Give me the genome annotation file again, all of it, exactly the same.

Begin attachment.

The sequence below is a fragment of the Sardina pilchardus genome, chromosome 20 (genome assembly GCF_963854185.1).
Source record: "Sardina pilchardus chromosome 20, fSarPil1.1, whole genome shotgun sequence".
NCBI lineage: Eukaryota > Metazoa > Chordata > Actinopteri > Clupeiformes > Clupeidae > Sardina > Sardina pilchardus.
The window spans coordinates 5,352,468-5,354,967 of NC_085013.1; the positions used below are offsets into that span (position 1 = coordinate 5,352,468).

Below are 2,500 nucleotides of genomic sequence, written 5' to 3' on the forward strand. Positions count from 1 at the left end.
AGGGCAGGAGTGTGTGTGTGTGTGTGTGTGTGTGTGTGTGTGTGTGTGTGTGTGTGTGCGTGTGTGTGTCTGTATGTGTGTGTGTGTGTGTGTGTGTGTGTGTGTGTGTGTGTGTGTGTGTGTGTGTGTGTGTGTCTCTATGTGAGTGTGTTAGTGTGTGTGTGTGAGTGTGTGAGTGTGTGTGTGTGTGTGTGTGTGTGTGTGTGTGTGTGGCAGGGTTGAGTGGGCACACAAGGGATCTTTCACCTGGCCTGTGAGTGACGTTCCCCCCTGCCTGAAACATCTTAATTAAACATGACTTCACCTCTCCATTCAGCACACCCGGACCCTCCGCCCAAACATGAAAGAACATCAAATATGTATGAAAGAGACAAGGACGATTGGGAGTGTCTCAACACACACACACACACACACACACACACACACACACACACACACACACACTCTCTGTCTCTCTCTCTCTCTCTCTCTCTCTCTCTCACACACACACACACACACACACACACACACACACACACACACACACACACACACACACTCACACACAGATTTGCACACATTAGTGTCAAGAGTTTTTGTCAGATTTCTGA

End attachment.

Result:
The sequence below is a fragment of the Sardina pilchardus genome, chromosome 20 (genome assembly GCF_963854185.1).
Source record: "Sardina pilchardus chromosome 20, fSarPil1.1, whole genome shotgun sequence".
NCBI lineage: Eukaryota > Metazoa > Chordata > Actinopteri > Clupeiformes > Clupeidae > Sardina > Sardina pilchardus.
The window spans coordinates 5,352,468-5,354,967 of NC_085013.1; the positions used below are offsets into that span (position 1 = coordinate 5,352,468).

Below are 2,500 nucleotides of genomic sequence, written 5' to 3' on the forward strand. Positions count from 1 at the left end.
AGGGCAGGAGTGTGTGTGTGTGTGTGTGTGTGTGTGTGTGTGTGTGTGTGTGTGTGTGCGTGTGTGTGTCTGTATGTGTGTGTGTGTGTGTGTGTGTGTGTGTGTGTGTGTGTGTGTGTGTGTGTGTGTGTGTGTCTCTATGTGAGTGTGTTAGTGTGTGTGTGTGAGTGTGTGAGTGTGTGTGTGTGTGTGTGTGTGTGTGTGTGTGTGTGGCAGGGTTGAGTGGGCACACAAGGGATCTTTCACCTGGCCTGTGAGTGACGTTCCCCCCTGCCTGAAACATCTTAATTAAACATGACTTCACCTCTCCATTCAGCACACCCGGACCCTCCGCCCAAACATGAAAGAACATCAAATATGTATGAAAGAGACAAGGACGATTGGGAGTGTCTCAACACACACACACACACACACACACACACACACACACACACACACACACACTCTCTGTCTCTCTCTCTCTCTCTCTCTCTCTCTCTCACACACACACACACACACACACACACACACACACACACACACACACACACACACACACTCACACACAGATTTGCACACATTAGTGTCAAGAGTTTTTGTCAGATTTCTGA